Bulimia nervosa is an eating disorder characterized by periods of rapid food intake (bingeing), followed by attempts to rid the body of the food taken in (purging). A bulimia binge is often done in secret, as the person with bulimia often feels shame for that eating behavior. The purge might also happen in secret, and it could be accomplished with vomiting, laxatives, or both.

Bulimia is often tied to some form of trauma that the person with bulimia is unable to resolve. Childhood sexual abuse, relentless bullying at school or work, domestic violence, or rape can all cause bulimia. A person who goes through these events is left with very deep and painful scars, but the events are impossible to change and/or have happened in the past. When the person feels distress due to these events, the person feels compelled to find something soothing. The person can lean on food in order to bring that relief about.

When the binge is over, the person with bulimia can feel intense guilt and remorse about the episode. Most people with bulimia are at least somewhat overweight, and they want to lose weight. They know that bingeing does not lead to weight loss, and they want it to stop, but they do not know how to stop the urge to binge. So they purge instead, hoping to remove the food before it leads to weight gain.

According to NIHM, the lifetime rate of bulimia in women is 0.5 percent, while the lifetime rate in men is 0.1 percent. Anyone, at any age, can develop bulimia.

The health problems associated with bulimia, per NEDA, include:

  • Electrolyte imbalances
  • Heart failure
  • Gastric rupture
  • Esophagus rupture
  • Tooth decay
  • Constipation
  • Pancreatitis
  • Peptic ulcers
  • High blood pressure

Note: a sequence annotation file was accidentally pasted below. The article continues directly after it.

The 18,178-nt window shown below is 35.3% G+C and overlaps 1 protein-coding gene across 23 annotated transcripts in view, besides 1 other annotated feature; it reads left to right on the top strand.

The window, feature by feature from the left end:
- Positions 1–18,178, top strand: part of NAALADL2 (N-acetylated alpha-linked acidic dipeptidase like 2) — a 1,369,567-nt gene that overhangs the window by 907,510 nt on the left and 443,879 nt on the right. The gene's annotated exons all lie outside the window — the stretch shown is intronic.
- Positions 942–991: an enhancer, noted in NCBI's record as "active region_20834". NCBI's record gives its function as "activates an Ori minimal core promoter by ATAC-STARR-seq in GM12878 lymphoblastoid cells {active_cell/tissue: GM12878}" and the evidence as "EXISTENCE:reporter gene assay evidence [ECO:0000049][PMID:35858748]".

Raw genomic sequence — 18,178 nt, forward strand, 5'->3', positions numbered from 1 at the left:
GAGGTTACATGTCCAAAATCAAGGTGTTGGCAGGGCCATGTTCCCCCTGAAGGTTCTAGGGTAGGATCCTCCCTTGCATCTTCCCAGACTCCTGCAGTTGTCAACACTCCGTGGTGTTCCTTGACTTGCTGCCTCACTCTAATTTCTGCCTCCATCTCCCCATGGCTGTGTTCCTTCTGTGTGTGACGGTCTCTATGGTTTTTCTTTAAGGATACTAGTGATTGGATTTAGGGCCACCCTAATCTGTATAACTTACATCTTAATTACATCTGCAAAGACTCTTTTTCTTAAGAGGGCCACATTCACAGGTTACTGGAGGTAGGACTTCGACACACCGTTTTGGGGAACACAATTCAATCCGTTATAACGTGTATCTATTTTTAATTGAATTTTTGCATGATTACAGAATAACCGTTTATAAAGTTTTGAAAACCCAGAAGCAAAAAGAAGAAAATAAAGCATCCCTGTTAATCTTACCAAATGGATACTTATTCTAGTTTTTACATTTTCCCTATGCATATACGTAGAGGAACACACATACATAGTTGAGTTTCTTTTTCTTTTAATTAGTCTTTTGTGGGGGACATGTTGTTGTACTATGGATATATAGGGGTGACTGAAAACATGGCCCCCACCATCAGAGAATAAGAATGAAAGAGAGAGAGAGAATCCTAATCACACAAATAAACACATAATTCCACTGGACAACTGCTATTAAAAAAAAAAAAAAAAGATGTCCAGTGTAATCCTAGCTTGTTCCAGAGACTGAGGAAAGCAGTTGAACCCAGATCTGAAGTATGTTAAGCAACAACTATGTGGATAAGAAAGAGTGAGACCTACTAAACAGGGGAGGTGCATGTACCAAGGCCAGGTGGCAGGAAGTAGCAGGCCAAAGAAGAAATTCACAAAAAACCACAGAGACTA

• High cholesterol
  • Heart disease
  • Diabetes
  • Gallbladder disease

People with bulimia want to lose weight, and they want to lose the urge to binge, since those urges cause disgust and distress. But they may not know how to make things change.


Treating Eating Disorders

Anorexia and bulimia are clearly very different eating disorders, and as a result, they need different treatment approaches.

People with anorexia benefit from enforced eating programs, so they can gain the energy the brain needs in order to function efficiently. When they can think clearly, they benefit from Cognitive Behavioral Therapy (CBT) that help them to spot the triggers for disordered eating. Once those triggers are easy to see, they can be planned for and combatted.

People with bulimia benefit from entering CBT right away. They may need to lose weight, but it is not a requirement to start therapy. Some eating disorder programs for bulimia use a different diet model in which people eat when hungry and stop when full. This could help people with bulimia to respond to hunger cues appropriately, rather than bingeing.

Both people with anorexia and bulimia remain at risk for very serious problems if they drop out of treatment too soon. ANRED says 20-30 percent of people who do enter treatment for an eating disorder drop out too soon and relapse. Families can help by choosing a treatment program that is both firm and accessible. That firmness discourages early dropout, and the accessibility ensures that people want to stay in care for as long as they can. Families can also help by expressing their pride each day the person stays in care and works toward a solution. With their support, and the help of a treatment team, things could improve in no time at all.